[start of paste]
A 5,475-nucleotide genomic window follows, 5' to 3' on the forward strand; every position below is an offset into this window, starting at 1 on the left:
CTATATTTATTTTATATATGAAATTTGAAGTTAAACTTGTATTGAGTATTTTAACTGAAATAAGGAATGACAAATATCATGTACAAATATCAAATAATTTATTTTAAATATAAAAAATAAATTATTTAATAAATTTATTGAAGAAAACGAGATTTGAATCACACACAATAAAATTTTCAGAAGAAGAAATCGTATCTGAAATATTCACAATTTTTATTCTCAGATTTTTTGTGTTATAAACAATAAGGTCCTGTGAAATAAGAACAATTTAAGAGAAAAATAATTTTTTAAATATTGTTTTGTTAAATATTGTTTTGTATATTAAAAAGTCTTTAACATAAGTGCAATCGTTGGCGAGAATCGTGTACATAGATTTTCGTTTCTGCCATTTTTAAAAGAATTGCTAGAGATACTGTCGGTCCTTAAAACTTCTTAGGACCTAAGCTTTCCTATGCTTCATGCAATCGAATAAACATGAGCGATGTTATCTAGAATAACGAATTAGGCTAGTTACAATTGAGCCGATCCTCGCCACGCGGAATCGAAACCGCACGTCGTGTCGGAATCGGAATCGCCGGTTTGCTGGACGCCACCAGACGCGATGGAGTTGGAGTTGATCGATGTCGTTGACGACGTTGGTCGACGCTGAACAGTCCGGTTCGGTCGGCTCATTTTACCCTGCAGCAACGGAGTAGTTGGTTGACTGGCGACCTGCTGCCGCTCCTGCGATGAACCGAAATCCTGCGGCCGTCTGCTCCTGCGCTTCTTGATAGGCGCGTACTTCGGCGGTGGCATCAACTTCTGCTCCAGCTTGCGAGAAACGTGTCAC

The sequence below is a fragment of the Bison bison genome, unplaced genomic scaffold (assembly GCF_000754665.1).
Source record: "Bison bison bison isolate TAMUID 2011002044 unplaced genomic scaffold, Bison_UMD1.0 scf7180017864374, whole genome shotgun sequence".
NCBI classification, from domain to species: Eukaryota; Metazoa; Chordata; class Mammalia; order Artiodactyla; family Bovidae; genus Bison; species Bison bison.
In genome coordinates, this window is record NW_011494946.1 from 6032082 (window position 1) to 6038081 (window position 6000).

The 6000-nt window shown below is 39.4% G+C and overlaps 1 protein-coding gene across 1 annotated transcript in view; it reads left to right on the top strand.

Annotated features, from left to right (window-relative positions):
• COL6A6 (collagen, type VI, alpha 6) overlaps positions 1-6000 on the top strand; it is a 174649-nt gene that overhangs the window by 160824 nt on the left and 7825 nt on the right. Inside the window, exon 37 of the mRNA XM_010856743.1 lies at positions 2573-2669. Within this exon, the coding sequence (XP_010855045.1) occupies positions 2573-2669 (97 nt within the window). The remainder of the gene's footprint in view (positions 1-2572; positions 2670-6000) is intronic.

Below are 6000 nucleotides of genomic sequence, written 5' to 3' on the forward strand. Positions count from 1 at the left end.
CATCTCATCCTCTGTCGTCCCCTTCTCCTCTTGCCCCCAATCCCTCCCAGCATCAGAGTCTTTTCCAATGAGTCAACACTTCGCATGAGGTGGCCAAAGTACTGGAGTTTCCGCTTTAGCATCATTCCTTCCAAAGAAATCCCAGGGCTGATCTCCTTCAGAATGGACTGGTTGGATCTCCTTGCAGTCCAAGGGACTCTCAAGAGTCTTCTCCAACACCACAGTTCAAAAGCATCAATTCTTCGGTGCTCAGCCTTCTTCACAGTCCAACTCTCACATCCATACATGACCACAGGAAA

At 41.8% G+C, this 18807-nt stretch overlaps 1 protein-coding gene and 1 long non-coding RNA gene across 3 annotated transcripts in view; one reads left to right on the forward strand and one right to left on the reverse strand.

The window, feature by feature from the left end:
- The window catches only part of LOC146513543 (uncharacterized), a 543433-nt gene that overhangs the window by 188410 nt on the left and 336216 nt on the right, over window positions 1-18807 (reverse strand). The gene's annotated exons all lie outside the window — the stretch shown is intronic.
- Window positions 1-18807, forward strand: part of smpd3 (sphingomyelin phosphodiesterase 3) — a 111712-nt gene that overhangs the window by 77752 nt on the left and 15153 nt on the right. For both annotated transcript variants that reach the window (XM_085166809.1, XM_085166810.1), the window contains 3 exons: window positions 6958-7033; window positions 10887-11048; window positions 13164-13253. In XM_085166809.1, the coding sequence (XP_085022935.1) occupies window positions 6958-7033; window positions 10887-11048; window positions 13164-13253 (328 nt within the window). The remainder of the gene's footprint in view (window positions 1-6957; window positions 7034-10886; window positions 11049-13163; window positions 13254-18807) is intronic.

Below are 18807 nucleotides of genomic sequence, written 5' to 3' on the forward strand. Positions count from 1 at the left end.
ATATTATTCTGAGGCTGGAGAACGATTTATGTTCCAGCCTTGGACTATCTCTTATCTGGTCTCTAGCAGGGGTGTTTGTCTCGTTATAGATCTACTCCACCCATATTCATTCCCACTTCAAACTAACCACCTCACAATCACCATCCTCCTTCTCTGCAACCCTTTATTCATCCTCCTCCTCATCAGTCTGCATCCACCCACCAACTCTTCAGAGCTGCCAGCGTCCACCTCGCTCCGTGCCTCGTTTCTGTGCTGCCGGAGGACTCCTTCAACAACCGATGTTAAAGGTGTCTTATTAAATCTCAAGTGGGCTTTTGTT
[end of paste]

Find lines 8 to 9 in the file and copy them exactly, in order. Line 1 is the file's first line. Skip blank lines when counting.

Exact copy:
Annotated features, from left to right (window-relative positions):
• COL6A6 (collagen, type VI, alpha 6) overlaps positions 1-6000 on the top strand; it is a 174649-nt gene that overhangs the window by 160824 nt on the left and 7825 nt on the right. Inside the window, exon 37 of the mRNA XM_010856743.1 lies at positions 2573-2669. Within this exon, the coding sequence (XP_010855045.1) occupies positions 2573-2669 (97 nt within the window). The remainder of the gene's footprint in view (positions 1-2572; positions 2670-6000) is intronic.